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Production Equipment Reviews: RED ONE MX Camera (a working review):
How did the completed film look on a large theatre screen? See last paragraph for comments on the completed film and how well it looked on the big screen at its premier. Film will be released in Spring 2015.
RED One MX Behind-the-Scenes Shoot:
With our feature production well on its way, we have been using the RED One MX and RED RPP lenses in a range of locations for a number of months and thought it would be good to give a working update, particularly as the RED One has recently found new life amongst budding film makers with so many questions.
At present, due to production restrictions on this particular feature, we are unable to disclose actual frame grabs or film clips.
To the New Film Maker:
The RED One opens up many opportunities to those who will take the time to research exactly what’s involved in an end to end production - if unfamiliar with high-end formats. However it must be stressed that, do your homework methodically or you will face hurdles along the way whereby you may regret the purchase. Download and read the manual from the RED website and watch the tutorials – don’t be lazy! Don’t worry if you can’t understand things right away – just familiarize yourself – it takes time.
The RED One Camera Operator on Set:
We have a small number of people cleared to build-up/break-down and operate our RED camera system. Each person has undergone training at our studio so that they follow a systematic workflow – to date this has ensured the safe handling and use of all parts and trouble free data capture. We have a methodology that suits our crew and production schedule, it’s a good idea to work out your own.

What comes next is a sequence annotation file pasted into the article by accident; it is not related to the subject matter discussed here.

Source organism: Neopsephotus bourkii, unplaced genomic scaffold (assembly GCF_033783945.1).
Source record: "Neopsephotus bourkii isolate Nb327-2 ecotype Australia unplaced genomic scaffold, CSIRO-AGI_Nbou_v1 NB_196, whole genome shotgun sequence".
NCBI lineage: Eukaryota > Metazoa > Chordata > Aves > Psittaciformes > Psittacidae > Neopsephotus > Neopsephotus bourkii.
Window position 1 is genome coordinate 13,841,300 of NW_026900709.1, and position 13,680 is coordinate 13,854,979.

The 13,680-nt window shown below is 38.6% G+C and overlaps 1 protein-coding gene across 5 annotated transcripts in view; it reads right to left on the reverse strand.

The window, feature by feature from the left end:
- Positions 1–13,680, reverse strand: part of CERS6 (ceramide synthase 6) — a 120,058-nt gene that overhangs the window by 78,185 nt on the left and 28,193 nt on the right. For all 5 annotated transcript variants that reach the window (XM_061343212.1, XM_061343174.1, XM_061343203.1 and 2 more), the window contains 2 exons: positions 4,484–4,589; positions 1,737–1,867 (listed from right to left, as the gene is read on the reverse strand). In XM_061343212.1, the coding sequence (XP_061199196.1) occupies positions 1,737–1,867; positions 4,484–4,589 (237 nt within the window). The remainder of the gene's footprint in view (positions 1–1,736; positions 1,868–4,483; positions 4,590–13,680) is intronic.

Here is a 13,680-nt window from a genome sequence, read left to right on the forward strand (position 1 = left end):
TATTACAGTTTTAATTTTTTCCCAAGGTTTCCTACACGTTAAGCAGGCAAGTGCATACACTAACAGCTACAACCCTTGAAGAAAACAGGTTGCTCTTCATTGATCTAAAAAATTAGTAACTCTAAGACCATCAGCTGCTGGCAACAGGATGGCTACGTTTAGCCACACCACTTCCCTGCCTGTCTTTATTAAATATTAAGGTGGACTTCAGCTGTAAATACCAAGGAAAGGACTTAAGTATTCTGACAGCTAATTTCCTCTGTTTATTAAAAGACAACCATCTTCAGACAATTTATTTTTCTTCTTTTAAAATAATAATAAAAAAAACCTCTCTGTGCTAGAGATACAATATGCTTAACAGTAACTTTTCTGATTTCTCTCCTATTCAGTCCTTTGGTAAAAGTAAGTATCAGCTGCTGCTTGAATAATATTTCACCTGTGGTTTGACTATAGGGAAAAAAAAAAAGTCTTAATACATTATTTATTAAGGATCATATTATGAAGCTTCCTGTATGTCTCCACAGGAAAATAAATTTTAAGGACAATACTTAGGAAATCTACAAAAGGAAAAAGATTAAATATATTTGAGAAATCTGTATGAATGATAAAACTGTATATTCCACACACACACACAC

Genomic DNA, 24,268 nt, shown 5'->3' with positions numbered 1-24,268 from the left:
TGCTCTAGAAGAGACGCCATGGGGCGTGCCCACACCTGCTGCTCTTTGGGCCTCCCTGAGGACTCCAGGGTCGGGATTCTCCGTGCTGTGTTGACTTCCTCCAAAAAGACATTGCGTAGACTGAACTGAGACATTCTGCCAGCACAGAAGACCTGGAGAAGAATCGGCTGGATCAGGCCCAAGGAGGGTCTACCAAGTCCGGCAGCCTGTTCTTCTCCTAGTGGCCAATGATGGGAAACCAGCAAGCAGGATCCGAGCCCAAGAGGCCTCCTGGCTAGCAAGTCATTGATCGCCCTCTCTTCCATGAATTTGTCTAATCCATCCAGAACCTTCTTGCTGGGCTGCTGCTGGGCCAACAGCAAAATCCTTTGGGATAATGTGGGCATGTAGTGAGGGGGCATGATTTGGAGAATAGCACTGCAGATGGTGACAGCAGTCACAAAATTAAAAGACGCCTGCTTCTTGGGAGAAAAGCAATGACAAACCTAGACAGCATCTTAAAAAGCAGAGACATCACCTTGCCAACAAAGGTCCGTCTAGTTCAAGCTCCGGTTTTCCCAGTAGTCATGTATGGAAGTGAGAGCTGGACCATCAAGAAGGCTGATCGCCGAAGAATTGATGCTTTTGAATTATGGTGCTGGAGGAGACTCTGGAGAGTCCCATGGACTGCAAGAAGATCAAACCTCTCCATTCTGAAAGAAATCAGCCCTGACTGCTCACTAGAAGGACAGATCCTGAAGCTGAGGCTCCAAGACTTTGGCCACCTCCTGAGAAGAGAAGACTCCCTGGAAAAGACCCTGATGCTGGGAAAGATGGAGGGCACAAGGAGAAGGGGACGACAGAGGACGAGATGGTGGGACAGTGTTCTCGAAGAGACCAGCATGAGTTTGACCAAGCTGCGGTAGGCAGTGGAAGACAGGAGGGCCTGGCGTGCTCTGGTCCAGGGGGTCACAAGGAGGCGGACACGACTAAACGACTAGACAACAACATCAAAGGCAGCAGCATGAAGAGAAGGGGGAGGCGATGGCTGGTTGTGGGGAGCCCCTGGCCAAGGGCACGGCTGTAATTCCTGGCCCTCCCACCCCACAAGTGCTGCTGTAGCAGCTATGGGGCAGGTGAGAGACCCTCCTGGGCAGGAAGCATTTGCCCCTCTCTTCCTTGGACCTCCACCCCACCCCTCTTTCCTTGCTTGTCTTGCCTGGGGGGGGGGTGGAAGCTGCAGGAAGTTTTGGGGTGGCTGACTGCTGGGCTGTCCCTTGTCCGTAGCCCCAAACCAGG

Before Putting the RED One into Production:
Read the manual before purchasing a camera; get familiar with its workings. Once in your hands, hook up to its LCD display with the RED manual displayed on a PC Monitor. Systematically go through every menu. Once happy with the camera layout take the camera through a series of tests required to cover the areas of production you will encounter during your project. Spend time testing a range of shutter speeds and RED Code values. Film under tungsten and daylight temperatures; to work out a preferred methodology for lighting.
Has the RED One been Reliable?
The camera system is tried and tested and to date we have had our camera in some pretty awful environments – muddy, raining, damp, windy, hanging from cable rigs, various cranes and so on… we have had not one problem. As I have mentioned before, it’s a computer and if you switch out cables or press buttons at random then you will get the system freezing or displaying an anomaly which sometimes requires a simple re-boot to clear.
RED One Spare Parts Required?
As a matter of course it’s wise to carry certain back-ups or spares – as we had heard that the RED cables (although well made) were prone to malfunction if consistently connected and disconnected, we purchased a spare cable for every attachment as well as a spare Mains Power Unit – to date we have not needed them.
Travelling with the RED One: